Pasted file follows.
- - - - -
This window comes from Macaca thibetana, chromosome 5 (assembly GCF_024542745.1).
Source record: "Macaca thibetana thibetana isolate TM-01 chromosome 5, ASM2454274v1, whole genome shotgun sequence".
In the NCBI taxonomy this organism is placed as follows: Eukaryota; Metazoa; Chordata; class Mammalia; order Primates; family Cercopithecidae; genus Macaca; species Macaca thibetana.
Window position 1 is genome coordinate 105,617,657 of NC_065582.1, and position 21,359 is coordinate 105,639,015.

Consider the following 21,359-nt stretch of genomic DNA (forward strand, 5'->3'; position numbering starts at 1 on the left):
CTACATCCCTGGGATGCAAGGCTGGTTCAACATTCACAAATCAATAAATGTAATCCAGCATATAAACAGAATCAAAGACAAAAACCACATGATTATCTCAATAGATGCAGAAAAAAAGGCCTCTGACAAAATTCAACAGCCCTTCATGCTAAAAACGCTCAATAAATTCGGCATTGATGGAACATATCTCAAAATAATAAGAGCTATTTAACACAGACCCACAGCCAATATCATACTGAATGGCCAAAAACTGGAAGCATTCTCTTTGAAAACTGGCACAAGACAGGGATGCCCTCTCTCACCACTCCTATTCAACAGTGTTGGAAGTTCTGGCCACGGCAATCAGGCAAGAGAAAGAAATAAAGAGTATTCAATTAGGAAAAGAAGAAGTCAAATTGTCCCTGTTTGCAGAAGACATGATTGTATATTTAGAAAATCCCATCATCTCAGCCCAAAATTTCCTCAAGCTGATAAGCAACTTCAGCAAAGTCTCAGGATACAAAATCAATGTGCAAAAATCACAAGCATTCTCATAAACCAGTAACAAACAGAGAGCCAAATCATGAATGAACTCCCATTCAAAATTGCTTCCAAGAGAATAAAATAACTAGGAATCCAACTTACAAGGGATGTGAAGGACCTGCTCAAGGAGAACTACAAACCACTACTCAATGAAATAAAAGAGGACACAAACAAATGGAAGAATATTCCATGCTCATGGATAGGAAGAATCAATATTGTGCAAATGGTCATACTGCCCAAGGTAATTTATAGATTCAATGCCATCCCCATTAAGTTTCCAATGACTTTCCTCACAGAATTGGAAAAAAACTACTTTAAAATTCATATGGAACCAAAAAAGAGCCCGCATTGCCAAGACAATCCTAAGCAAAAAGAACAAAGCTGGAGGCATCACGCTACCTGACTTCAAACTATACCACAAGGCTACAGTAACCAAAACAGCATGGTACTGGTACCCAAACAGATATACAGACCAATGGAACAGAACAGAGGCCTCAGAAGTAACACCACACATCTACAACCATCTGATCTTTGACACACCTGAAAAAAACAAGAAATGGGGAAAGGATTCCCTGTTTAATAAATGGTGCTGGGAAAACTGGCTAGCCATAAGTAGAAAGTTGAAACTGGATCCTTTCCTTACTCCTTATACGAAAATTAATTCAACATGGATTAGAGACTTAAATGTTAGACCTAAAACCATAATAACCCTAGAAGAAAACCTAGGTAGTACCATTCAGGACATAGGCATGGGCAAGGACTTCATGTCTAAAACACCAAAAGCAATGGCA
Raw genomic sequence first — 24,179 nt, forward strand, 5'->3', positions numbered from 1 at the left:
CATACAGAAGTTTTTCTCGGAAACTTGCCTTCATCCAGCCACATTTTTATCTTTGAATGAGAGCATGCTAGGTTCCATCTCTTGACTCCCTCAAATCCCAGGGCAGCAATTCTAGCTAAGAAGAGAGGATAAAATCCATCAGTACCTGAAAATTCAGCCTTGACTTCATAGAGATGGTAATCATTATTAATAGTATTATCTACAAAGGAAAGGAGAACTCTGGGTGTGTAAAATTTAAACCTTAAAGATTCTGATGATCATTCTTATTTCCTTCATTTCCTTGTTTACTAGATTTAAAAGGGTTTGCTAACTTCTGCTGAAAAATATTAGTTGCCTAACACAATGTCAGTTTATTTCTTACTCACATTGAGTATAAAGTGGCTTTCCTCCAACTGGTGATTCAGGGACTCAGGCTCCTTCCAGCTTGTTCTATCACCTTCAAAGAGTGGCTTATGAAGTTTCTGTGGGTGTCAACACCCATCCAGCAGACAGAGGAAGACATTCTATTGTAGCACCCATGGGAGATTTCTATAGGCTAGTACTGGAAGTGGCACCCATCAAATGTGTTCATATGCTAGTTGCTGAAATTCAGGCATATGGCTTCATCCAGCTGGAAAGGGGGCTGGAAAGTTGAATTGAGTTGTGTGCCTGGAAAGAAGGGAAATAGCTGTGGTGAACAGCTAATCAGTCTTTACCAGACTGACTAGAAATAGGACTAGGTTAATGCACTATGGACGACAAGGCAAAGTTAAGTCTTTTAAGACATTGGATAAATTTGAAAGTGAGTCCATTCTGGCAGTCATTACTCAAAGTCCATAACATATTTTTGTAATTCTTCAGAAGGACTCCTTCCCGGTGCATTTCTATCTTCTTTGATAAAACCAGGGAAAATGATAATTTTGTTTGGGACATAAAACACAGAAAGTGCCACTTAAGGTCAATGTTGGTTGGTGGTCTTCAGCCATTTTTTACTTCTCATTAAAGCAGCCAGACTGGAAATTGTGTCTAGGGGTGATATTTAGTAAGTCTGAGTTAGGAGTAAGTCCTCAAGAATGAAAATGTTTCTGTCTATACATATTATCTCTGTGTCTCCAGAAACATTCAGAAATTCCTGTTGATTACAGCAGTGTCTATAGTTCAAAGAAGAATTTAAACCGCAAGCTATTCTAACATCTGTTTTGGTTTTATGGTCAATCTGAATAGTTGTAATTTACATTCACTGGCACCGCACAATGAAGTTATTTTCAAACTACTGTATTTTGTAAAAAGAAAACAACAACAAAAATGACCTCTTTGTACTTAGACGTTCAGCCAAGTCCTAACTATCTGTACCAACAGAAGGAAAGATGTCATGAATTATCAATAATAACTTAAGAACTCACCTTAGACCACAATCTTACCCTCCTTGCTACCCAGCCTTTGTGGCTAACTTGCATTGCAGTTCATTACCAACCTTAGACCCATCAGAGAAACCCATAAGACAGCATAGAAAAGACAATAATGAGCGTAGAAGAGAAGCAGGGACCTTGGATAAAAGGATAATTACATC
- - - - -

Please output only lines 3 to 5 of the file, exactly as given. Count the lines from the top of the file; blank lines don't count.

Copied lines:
In the NCBI taxonomy this organism is placed as follows: Eukaryota; Metazoa; Chordata; class Mammalia; order Primates; family Cercopithecidae; genus Macaca; species Macaca thibetana.
Window position 1 is genome coordinate 105,617,657 of NC_065582.1, and position 21,359 is coordinate 105,639,015.

Consider the following 21,359-nt stretch of genomic DNA (forward strand, 5'->3'; position numbering starts at 1 on the left):